WASHINGTON -- A controversial liquefied natural gas terminal planned for Fall River is likely to be approved this summer after the Senate voted yesterday to give a federal agency the power to decide where it and other LNG terminals are placed, casting aside local input on whether the port facilities could lure terrorists or hurt coastal development.
The provision in the Senate energy bill -- scheduled to get final approval as soon as today -- grants ''exclusive authority" on decisions for LNG terminals to the Federal Energy Regulatory Commission, allowing it to overrule objections from state and local governments. With a raft of proposals for new terminals in urban areas, senators from coastal states argued that the FERC should not be allowed to ignore local studies on how the terminals would affect residential and business development and on whether they can be effectively secured against a terrorist attack or a devastating explosion.
An energy bill amendment, co-sponsored by Democratic Senator Edward M. Kennedy of Massachusetts, would have given governors the last word on whether an LNG terminal should be built -- an idea supported by Governor Mitt Romney and the National Governors Association. The amendment failed by seven votes. Senator John F. Kerry, another Massachusetts Democrat, backed the amendment.
Since the House version of the energy bill also gives FERC ultimate authority on new LNG facilities, the change is expected to be part of any final energy bill that reaches President Bush's desk. Bush has said he supports FERC jurisdiction over where LNG plants are located.
Some security specialists have warned that LNG terminals, including the planned terminal in Fall River and the Distrigas facility that is operating in Everett, have the potential to create massive explosions if they are sabotaged or bombed, killing many people in densely populated areas.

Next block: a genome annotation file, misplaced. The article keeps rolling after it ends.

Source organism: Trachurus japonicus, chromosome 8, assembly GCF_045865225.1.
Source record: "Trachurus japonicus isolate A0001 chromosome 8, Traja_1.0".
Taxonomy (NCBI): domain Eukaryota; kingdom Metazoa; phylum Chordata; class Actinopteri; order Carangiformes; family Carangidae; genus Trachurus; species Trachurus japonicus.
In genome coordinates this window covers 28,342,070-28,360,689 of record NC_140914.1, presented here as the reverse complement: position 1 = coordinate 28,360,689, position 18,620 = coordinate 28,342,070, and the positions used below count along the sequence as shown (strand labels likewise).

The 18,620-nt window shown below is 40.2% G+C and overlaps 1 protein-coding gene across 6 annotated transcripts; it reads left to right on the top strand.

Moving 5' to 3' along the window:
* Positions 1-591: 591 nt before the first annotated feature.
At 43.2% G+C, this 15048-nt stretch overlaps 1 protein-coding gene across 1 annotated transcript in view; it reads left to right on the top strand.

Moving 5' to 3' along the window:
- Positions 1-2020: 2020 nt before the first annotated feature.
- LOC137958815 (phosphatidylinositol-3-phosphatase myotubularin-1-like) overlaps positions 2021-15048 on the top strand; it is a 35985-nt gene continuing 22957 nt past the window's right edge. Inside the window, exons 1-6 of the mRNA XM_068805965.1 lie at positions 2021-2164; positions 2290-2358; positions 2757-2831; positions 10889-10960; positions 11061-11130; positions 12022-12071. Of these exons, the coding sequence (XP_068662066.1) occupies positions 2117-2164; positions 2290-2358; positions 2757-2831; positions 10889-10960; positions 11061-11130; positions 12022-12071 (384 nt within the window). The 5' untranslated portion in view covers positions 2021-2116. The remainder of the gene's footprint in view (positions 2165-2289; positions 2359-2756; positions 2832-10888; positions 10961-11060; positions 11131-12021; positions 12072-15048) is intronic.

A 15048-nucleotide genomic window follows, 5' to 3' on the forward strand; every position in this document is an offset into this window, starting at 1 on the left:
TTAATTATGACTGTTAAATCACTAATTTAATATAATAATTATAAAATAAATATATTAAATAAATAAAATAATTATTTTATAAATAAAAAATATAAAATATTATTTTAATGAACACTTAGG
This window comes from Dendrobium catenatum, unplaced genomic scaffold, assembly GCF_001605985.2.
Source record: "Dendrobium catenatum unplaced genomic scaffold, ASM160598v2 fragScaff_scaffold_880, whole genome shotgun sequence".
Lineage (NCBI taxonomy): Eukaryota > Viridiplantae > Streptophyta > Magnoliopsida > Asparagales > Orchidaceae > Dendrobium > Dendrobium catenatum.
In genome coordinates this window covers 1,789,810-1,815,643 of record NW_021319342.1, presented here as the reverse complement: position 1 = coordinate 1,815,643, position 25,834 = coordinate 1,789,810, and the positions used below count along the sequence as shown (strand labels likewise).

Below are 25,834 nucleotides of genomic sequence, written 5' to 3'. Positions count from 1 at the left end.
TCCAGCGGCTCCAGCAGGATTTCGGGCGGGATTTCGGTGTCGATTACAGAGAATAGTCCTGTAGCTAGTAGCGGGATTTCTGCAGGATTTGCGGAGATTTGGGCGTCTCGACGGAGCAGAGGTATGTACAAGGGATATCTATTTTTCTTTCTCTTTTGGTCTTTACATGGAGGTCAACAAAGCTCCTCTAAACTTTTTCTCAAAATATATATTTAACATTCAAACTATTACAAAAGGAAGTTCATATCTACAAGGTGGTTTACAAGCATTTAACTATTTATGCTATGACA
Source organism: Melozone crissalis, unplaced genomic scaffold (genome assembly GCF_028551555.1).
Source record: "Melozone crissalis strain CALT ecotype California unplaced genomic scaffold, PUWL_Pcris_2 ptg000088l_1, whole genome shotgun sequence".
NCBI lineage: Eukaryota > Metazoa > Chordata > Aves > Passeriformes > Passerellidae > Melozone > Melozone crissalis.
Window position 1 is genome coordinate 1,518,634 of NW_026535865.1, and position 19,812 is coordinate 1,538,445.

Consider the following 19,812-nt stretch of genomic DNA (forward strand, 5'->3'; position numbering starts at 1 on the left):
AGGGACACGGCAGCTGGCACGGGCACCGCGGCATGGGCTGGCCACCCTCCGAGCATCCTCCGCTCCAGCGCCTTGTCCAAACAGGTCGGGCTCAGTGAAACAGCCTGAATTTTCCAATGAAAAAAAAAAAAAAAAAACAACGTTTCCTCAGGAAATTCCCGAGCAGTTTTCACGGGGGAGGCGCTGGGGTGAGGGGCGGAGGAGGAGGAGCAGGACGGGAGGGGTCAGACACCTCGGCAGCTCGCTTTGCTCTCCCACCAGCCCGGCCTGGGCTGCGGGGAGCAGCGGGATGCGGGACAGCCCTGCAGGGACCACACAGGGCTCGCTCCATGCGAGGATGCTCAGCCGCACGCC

''An explosion at an LNG facility can trigger a firestorm, killing or injuring every person within a mile of the site," Kennedy said. ''Massachusetts and other states deserve a voice in siting whenever a project will put residents at great risk."
FERC has always claimed to have the final say on whether LNG facilities can be built, but states have tried to block them based on local environmental and safety ordinances, leaving many projects caught in protracted legal battles at state and federal levels. But opponents of this measure say it will give the agency new authority to ignore local opposition and push through plans, with lasting impact on the environment and security.
Last month, FERC issued a report favoring the Fall River terminal proposal, despite strong objections and threats of a lawsuit from officials who do not want an LNG terminal placed in their city. The project could get final approval this summer, and construction would take about three years.
A spokesman for Weaver's Cove Energy, the company that wants to build and run the Fall River terminal, applauded yesterday's vote.
''This is encouraging that the Senate voted this way, which should help expedite the process," said Jim Grasso, the Weaver's Cove spokesman. ''People need to understand this: We need the gas."
The vote greatly increases the chance that the Fall River proposal and about 30 others across the country will get green lights for construction, said Anna Aurilio, legislative director for the US Public Interest Research Group.